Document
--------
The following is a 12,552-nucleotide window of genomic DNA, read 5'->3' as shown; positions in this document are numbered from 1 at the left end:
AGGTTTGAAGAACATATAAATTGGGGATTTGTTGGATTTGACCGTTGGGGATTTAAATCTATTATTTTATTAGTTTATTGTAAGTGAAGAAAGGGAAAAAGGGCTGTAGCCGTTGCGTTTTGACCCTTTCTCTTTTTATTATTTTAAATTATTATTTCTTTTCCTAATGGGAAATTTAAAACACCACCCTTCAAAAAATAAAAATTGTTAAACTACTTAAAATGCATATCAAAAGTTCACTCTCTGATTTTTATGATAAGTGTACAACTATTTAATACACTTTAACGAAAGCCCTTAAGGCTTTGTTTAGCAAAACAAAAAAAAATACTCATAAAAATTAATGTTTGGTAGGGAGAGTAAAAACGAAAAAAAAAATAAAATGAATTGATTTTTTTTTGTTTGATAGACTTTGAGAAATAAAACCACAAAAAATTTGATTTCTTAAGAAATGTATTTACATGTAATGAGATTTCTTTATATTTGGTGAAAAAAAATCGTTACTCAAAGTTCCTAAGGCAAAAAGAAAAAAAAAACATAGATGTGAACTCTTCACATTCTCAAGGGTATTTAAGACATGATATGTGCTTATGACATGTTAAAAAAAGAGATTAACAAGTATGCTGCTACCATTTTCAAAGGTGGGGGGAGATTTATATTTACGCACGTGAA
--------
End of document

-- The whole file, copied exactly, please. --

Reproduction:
The following is a 12,552-nucleotide window of genomic DNA, read 5'->3' as shown; positions in this document are numbered from 1 at the left end:
AGGTTTGAAGAACATATAAATTGGGGATTTGTTGGATTTGACCGTTGGGGATTTAAATCTATTATTTTATTAGTTTATTGTAAGTGAAGAAAGGGAAAAAGGGCTGTAGCCGTTGCGTTTTGACCCTTTCTCTTTTTATTATTTTAAATTATTATTTCTTTTCCTAATGGGAAATTTAAAACACCACCCTTCAAAAAATAAAAATTGTTAAACTACTTAAAATGCATATCAAAAGTTCACTCTCTGATTTTTATGATAAGTGTACAACTATTTAATACACTTTAACGAAAGCCCTTAAGGCTTTGTTTAGCAAAACAAAAAAAAATACTCATAAAAATTAATGTTTGGTAGGGAGAGTAAAAACGAAAAAAAAAATAAAATGAATTGATTTTTTTTTGTTTGATAGACTTTGAGAAATAAAACCACAAAAAATTTGATTTCTTAAGAAATGTATTTACATGTAATGAGATTTCTTTATATTTGGTGAAAAAAAATCGTTACTCAAAGTTCCTAAGGCAAAAAGAAAAAAAAAACATAGATGTGAACTCTTCACATTCTCAAGGGTATTTAAGACATGATATGTGCTTATGACATGTTAAAAAAAGAGATTAACAAGTATGCTGCTACCATTTTCAAAGGTGGGGGGAGATTTATATTTACGCACGTGAA